Posted by Jeffrey Brown on Jun 4, 2012
Filed Under (Retirement Policy, U.S. Fiscal Policy)
After a week of legislative wrangling that had more twists and turns than Hawaii’s famous “Road to Hana,” the Illinois General Assembly failed to come to agreement last week on a pension reform package in time for yesterday’s May 31 deadline. As a result, they will return to Springfield – possibly this week – for a special session facing an even larger hurdle for passing reform legislation: by Illinois law, bills passed after May 31 require a three-fifths vote rather than a simple majority.
Agreement fell apart over the issue of who should pay for the “normal cost” of future public pension accruals. “Downstate” lawmakers objected to shifting all of the costs onto school districts, public universities and community colleges on the grounds that this would lead to higher property taxes to fund teacher pensions and do grave damage to the ability of our university system to compete for academic talent. Once Democratic Governor Quinn agreed to pull this cost-shifting out of the bill, Democratic House Speaker Mike Madigan withdrew his support of the bill.
As I wrote this past Wednesday, one of the grave concerns I have about the leading proposals is that so many of our elected officials seem perfectly content to shift all of the costs onto universities and school districts while maintaining legislative control over the design of the benefits package. This is a mistake on so many levels. The separation of responsibility and control is a recipe for fiscal shenanigans. It is also highly disrespectful of the employer-employee relationship that Bob Rich and I wrote about in our pension reform proposal earlier this year.
Although I still like the plan that Bob Rich and I put out, it seems clear that the General Assembly has gone another route. But given that they are stuck on the cost-shifting issue, I thought it might be useful to put forth a more radical proposal that would respect the constitutional constraints, appropriately align the incentives of all the affected parties, respect the employer/employee relationship, and still save the state billions. Perhaps most importantly from a political perspective, it might overcome the cost-shifting stalemate, because it shifts the costs but offers something very valuable in return. This proposal would apply to those institutions – such as school districts, universities and community colleges – that, while public, are not part of the state government apparatus itself.
While “radical,” the idea is deceptively simple. Here it is in 4 simple steps:
1. The state agrees to pay 100% of all pension benefits that have been accrued by public sector retirees and current workers as of 7/1/2013. Whether the state wishes to do this by paying down the amortized unfunded liability, or simply provide the cash as need to pay benefits, is immaterial, so long as they respect the constitutional guarantee and pay it. Not only does this respect the constitution, but it would also be fair to the generations of workers and retirees who consistently paid their share to the pension fund while the politicians enjoyed their “pension funding holidays.”
2. The existing public pension plans – for example, TRS and SURS – are closed to all further accruals as of 7/1/2013. No new benefits will be earned under any of the plans.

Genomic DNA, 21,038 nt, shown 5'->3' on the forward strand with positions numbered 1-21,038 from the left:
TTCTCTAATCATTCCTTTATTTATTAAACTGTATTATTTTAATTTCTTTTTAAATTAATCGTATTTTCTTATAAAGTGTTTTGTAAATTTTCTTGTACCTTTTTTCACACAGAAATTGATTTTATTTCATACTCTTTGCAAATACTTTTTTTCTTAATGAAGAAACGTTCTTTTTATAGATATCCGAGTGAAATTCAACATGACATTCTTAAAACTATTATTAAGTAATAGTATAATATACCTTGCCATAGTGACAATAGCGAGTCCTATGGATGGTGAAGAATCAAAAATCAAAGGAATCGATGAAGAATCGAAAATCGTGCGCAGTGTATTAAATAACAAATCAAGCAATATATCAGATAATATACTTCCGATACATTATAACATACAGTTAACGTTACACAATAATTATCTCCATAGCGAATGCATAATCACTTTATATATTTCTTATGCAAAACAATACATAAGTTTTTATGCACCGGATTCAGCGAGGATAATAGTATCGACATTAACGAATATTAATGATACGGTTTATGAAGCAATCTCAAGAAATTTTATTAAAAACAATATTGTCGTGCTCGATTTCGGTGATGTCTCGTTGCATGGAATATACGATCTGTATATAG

3. Going forward, each state employer is given 100% autonomy – free from the shackles of state regulation and political interference – to construct a benefits package that is optimally designed for its own employees. In order to comply with federal law that applies when a state like Illinois opts out of Social Security, each employer would be required to provide a retirement package that is at least as generous as Social Security. Beyond that, it would be up to each employer to determine the optimal mix of wages, pensions, and other employee benefits that would be required to attract, retain, motivate, and manage the retirement of their workers. If similar employers wished to joint together as a group (e.g., all community colleges) to provide a common pension plan, or if unions wanted to provide multi-employer pensions funded by a group of employers, they would be permitted to do this. But if the University of Illinois decided that its needs differed sufficiently from other public universities, they would have the freedom to go their own way.
4. The state would agree to a pre-determined, annual “block grant” (basically, an extra appropriation) to each employer that would start out as an amount equal to the “normal cost” of providing pensions, and would gradually decline to zero over a 20-year period of time. This would slowly shift the entire financial burden of providing pensions from the state to the employers themselves.
In essence, this plan calls for 100% cost-shifting, but with two critical differences relative to the reform package being debated last week. First, and most importantly, it accompanies the cost-shifting with a freedom from political interference. Second, it spreads the cost-shifting out over a much longer period of time (twenty years instead of approximately eight or so) in order to ensure that employers can adapt.
If there is anything I have learned from observing our Illinois state government in action, it is that it cannot relied upon to design a sensible pension package that is fiscally sustainable, credible to employees, and meets the diverse needs of our public employers. So if they are so eager to get out paying for pensions, let’s take this idea all the way – aside from atoning for their past sins by making good on constitutionally guaranteed promises that they have so far failed to fund – let’s have the state get out of the pension business altogether.
Doing so would free employers and employees from being subject to the unpredictable whims of the states’ politicians. And that freedom, it seems to me, is priceless.